Better late than never?

 
 

The decision to posthumously release Vladimir Nabokov’s final novel against his wishes is extremely debatable from an ethical standpoint, writes Paul Fennessy

Is it ever justifiable to disobey someone’s dying wish? Yes, according to Dmitri Nabokov – son of the novelist Vladimir – who recently decreed that the late author’s unfinished novel was to be finally published, almost 33 years after his death.

The project, entitled The Original of Laura, was more or less disowned by Nabokov just prior to his passing. He ordered his son to burn all of the novel’s 138 index cards, a format which he habitually adopted to write his books, thus ostensibly ensuring that it would never join the likes of Lolita, Pale Fire and Pnin among his eminent literary oeuvre.

6a00d83452d71369e20120a57f9ad8970b-800wiYet his son and late wife both failed to undertake this task, instead opting to conceal it for decades in a Swiss bank vault, due to the rather obvious dilemma which confronted them. However, after much persuasion from Ron Rosenbaum of The New York Times – one of Nabokov’s foremost admirers – Dmitri has finally decided to act definitively and release the text.

Was Dmitri’s decision ethical? There is no simple response to this pertinent question. Regardless, the virtues of his acquiescing with the decision are manifest. Had Max Brod adhered to Franz Kafka’s request and burned all of his writings, the author would have remained largely unheard of to this day. The literary landscape would in turn be significantly poorer without Kafka’s foreboding literature.

But it would be unfair to equate this recent scenario with the conundrum which Kafka’s writings encountered. Firstly, it remains highly doubtful whether The Original of Laura will have anything resembling the impact of Nabokov’s most esteemed novels. Judging by his behaviour, the author himself did not think much of his final work.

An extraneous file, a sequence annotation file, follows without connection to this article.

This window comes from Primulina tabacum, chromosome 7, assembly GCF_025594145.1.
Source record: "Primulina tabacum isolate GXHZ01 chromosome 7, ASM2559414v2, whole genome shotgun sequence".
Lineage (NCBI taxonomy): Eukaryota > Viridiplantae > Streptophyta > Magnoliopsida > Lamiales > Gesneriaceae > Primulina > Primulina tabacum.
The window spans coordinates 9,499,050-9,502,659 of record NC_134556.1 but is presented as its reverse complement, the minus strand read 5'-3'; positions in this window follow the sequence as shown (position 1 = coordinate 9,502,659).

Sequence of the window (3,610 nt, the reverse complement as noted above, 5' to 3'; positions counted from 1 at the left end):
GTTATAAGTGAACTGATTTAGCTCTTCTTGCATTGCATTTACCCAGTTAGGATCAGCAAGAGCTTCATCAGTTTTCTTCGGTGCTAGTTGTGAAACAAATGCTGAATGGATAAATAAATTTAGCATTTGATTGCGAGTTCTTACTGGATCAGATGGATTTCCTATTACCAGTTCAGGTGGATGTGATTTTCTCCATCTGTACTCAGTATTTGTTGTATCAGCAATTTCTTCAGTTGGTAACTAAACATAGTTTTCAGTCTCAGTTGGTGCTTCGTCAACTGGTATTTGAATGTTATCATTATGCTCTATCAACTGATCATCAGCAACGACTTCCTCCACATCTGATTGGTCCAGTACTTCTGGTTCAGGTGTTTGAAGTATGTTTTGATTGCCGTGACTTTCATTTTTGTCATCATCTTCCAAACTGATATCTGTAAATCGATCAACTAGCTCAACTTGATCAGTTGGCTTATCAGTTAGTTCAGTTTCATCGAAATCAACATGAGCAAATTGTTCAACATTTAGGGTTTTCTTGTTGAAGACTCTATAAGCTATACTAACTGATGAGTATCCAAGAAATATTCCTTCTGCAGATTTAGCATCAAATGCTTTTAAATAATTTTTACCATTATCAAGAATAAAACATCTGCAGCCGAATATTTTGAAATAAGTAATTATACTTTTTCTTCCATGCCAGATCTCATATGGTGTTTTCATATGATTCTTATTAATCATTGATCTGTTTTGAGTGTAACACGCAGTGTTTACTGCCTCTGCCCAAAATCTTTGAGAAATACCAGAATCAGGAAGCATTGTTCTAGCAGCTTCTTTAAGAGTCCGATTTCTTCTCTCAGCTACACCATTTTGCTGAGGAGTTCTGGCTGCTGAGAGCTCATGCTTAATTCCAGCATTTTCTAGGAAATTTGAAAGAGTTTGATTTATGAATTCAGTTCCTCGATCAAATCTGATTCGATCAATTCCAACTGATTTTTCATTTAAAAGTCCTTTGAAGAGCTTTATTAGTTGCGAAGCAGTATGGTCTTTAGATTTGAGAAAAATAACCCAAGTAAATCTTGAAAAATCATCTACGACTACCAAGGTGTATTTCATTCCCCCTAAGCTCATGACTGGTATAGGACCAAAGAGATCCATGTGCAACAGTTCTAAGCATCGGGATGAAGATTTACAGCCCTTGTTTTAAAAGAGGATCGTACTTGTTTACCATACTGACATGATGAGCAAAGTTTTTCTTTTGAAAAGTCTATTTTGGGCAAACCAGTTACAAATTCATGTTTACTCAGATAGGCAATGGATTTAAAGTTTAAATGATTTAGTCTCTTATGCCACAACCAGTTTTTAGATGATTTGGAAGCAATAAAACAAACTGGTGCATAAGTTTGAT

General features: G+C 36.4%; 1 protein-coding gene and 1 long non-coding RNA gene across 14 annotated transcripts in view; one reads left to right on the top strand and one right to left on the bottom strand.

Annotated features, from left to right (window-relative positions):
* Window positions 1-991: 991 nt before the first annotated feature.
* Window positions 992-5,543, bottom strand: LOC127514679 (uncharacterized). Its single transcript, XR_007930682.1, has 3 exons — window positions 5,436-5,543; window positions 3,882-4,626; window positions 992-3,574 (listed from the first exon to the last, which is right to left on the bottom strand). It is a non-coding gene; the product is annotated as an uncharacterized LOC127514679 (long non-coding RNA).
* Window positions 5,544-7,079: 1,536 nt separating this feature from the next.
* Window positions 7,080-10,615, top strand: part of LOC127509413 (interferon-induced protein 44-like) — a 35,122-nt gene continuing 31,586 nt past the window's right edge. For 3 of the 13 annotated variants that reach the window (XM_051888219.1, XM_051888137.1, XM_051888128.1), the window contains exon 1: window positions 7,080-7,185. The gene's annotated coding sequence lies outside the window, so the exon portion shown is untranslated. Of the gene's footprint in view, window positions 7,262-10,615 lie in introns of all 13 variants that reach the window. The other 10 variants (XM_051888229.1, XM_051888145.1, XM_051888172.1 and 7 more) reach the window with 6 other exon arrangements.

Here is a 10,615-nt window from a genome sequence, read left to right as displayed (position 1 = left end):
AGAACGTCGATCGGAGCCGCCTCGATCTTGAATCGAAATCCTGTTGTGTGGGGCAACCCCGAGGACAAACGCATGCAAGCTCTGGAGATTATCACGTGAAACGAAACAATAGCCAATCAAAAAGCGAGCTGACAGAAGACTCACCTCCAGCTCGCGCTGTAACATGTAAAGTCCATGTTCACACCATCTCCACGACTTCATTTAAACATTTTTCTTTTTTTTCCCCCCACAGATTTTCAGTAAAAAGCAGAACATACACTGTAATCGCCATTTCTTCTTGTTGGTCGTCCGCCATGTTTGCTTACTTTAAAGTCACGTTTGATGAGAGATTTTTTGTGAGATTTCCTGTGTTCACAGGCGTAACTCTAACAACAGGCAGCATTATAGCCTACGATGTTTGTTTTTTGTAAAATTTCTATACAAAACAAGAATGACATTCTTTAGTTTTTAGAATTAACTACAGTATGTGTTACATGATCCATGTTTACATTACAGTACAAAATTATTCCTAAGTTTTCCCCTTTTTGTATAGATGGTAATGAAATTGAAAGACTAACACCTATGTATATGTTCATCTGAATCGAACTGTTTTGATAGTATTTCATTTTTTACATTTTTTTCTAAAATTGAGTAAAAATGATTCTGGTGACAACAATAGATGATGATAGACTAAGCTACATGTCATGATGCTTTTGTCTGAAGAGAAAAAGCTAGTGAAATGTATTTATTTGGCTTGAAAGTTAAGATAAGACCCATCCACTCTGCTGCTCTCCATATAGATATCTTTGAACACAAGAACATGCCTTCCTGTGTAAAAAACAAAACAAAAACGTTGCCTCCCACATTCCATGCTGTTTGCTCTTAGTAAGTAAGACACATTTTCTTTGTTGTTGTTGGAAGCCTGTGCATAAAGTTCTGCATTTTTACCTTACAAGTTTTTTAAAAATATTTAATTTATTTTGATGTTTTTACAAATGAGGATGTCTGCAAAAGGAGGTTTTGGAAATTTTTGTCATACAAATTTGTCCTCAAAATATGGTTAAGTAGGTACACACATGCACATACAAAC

On the other hand, a few scholars have hailed it as a prototypically Nabokovian work and a masterpiece, while Dmitri has described it as “brilliant” and “potentially radical”. But given that his later novels are largely adjudged inferior to his best works, it seems unlikely to be a novel comparable to the genius of Lolita or Pale Fire.

Critics have complained that the great author’s reputation will be tarnished by what essentially amounts to the airing of his dirty laundry in public, especially if the novel reads insipidly. Generally though, observing a great artist fail is, in its own way, just as compelling as experiencing one of their masterworks. This is one of the primary reasons why The Original of Laura was rightfully published, notwithstanding its quality.

Yet it is also impossible to ignore the thorny issues surrounding Nabokov’s original forbiddance of the novel’s publication. The decision to the contrary was considered immoral in some quarters, but proceeding with the burning would undoubtedly be received with equal enmity from others.

The question of ownership, and the extent to which the general public is entitled to an artwork, are seemingly the key factors in the argument. Surely Nabokov should not have been allowed to deny his readership countless hours of potential pleasure and intrigue. Conversely, people are not necessarily deserving of a divine right to gain access to thoughts which the author ostensibly intended to keep private.

Indeed, the Nabokov situation is hardly unique. Others including Kurt Cobain and David Foster Wallace have been treated similarly, with public demand for their posthumous works far outweighing concerns about their own private wishes.

There is undoubtedly an element of cynicism surrounding this wanton neglect of the writer’s privacy when an opportunity for profit arises. In Cobain’s case, the singer’s personal diaries were published with little hesitation following his death, and his suicide note became available on innumerable t-shirts and websites. It cannot be denied that this sense of the publishing industry, among others, capitalising on a person’s death is unsavoury in the extreme.

Nonetheless, in Nabokov’s case, it is ultimately justifiable. Unlike Cobain and his diaries, the author could not have reasonably assumed that there would be little interest in his final novel. Surely he recognised the difficult position he was putting his son in by imploring him to dispose of its contents.

Therefore, there are ample reasons why The Original of Laura’s publication is infinitely acceptable. Nabokov undoubtedly wanted the novel to be read on some level; otherwise, he would not have bothered writing it in the first place. His efforts to discard the work were perhaps owing to his inability to adequately recapture past glories and to attain his customary level of perfection. But as already stated, this reason alone is not enough to warrant its destruction.

Furthermore, Nabokov’s attempt to sabotage his own output was overtly half-hearted. If he truly desired for this action to transpire, he would have administered it personally. As Edmund White, the author of A Boy’s Own Story among other acclaimed works, asserted in the Times last year: “If a writer really wants something destroyed, he burns it.”

Vladimir Nabokov’s final novel The Original of Laura was published last week.

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